Separation of Property

Michigan Property Separation Divorce Attorney

A person worked hard and acquired property before getting married, but is now in the midst of a divorce. In addition, the spouse is trying to claim a part of that property as their own. Under Michigan law, a person is usually allowed to keep property if it is “separate property.” Typically, separate property is considered to be property that the husband or wife owned before the marriage and it is not divided unless a special circumstance exists. It can also be any gift or inheritance that was given solely to an individual and kept separate from their spouse during the course of the marriage. Additionally, awards the person received for pain and suffering, such as in a car accident, or the appreciation amount of an asset, such as a stock, are also considered separate property as long as the person’s spouse was not involved in contributing to the asset’s growth or appreciation. However, the law in Michigan is far more complex than this simple definition of separate property and there is much more to the story that might alter the results of a case.

Reeves v. Reeves, a 1997 Michigan case that set the standard for the separation of property, has defined the special circumstances for division of property through either the “contribution test” or the “insufficiency test.” Both tests originated from Michigan statutes about divorce law. A spouse may only be entitled to the other spouse’s separate property if he or she contributed to the “acquisition, improvement, or accumulation of the property,” or if a spouse’s share of the marital assets is “insufficient for the suitable support and maintenance” of themselves and any children that are in his or her care.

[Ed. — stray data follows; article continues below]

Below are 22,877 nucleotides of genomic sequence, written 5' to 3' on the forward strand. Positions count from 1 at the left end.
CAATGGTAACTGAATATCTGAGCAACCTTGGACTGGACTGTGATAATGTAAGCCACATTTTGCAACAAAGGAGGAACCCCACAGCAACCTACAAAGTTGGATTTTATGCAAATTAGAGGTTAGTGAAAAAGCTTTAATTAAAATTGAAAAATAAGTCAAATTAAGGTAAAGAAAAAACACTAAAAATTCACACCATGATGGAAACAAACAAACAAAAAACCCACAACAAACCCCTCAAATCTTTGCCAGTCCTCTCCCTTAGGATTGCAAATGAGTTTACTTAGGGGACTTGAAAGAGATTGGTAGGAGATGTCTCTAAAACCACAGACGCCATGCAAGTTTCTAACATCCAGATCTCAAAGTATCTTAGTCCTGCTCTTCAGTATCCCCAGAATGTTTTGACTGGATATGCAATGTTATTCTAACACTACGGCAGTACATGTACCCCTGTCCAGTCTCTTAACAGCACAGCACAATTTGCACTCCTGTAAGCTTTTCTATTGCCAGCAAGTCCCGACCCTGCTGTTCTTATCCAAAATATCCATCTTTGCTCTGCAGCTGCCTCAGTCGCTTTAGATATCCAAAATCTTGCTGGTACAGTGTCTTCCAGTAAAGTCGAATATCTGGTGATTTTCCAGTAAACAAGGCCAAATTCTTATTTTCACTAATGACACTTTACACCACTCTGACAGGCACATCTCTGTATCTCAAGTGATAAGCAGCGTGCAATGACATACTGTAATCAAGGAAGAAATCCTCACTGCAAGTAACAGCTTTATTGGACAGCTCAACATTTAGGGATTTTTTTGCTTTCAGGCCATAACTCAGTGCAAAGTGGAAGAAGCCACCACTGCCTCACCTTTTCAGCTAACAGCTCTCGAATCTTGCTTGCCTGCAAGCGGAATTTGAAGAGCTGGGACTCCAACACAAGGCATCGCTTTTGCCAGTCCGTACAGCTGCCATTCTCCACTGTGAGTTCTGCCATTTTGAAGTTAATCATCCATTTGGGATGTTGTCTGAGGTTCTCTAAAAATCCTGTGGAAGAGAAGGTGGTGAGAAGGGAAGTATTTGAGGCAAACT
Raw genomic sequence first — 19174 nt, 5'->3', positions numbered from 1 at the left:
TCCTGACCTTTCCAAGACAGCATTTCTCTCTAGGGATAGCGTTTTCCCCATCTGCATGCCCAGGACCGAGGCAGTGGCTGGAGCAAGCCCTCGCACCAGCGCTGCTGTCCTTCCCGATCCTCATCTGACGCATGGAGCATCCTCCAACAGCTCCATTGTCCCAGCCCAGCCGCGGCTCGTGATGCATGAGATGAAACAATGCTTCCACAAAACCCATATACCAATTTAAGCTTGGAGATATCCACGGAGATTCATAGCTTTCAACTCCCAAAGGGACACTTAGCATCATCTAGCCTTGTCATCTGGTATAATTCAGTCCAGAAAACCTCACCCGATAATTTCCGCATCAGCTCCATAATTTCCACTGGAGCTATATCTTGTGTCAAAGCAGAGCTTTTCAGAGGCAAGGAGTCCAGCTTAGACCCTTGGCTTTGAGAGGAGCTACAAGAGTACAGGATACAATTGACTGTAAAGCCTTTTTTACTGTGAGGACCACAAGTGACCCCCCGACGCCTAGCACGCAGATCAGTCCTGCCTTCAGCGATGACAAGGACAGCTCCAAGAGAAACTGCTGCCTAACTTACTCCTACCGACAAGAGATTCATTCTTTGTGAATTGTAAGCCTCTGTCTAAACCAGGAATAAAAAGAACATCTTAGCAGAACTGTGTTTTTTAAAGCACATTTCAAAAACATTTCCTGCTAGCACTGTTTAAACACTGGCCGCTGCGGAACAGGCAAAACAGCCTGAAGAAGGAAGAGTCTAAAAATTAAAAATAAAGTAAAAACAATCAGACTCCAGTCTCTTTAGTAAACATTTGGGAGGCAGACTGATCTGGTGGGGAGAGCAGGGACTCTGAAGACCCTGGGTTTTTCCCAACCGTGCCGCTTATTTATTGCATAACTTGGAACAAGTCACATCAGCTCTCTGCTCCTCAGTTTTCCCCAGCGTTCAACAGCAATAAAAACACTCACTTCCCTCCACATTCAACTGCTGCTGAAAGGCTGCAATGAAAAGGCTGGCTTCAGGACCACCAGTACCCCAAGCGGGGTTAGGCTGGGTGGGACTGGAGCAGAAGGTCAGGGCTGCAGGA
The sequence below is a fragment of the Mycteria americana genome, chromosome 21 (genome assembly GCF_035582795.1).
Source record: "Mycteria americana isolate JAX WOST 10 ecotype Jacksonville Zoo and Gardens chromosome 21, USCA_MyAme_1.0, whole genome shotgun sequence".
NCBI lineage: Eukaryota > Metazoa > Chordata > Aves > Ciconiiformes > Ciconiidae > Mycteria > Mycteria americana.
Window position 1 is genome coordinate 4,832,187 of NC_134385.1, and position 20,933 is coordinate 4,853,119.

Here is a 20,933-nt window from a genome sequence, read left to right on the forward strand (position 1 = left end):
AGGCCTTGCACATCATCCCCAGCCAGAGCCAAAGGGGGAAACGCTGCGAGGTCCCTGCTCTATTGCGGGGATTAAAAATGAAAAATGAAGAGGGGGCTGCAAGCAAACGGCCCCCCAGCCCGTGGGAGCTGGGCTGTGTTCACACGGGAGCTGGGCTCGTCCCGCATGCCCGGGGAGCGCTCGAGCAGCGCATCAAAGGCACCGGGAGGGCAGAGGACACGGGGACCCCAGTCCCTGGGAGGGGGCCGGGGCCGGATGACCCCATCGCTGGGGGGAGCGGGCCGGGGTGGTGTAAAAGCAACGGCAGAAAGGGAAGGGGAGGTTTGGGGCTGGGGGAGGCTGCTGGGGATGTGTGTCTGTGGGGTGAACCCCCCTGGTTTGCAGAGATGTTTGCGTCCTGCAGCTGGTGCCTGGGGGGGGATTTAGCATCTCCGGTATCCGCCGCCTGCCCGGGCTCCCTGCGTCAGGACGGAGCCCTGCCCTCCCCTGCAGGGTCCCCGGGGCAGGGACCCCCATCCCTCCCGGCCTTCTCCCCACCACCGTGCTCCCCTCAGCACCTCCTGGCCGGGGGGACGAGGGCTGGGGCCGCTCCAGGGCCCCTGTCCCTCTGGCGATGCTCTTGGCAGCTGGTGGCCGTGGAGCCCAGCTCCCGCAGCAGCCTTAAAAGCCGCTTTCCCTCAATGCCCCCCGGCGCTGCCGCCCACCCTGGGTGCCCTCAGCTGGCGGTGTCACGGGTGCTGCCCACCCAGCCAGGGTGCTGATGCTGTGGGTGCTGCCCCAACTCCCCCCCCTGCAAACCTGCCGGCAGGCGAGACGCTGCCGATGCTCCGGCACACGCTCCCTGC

If a person is contemplating divorce or is in the divorce process, it is important that they be familiar with all of their own assets and those of their spouse. This is important because it will help our skilled family law attorneys understand how someone’s property is legally classified in a divorce. It may also be beneficial to create a list of the debts of each spouse. This will give our divorce attorneys a better idea of what property a spouse may request in a settlement.

What can we do to help someone through this process? Our family law attorneyshave decades of combined experience and the skills to confidently represent individuals in Michigan divorce actions. We have been involved in hundreds of divorce cases over the years in Ingham County, Eaton County, Clinton County, Barry County, Livingston County, Jackson County, Ionia County, and others throughout Mid-Michigan. We will represent a husband or wife’s interests and help them understand whether their spouse is entitled to any premarital or separate property. Every case is different and requires an in depth analysis of the particular facts of that case. If you are involved in a divorce case, a legal separation or you are just considering that option, contact the divorce attorneys at Kronzek & Cronkright today. Call us at (517) 886-1000.

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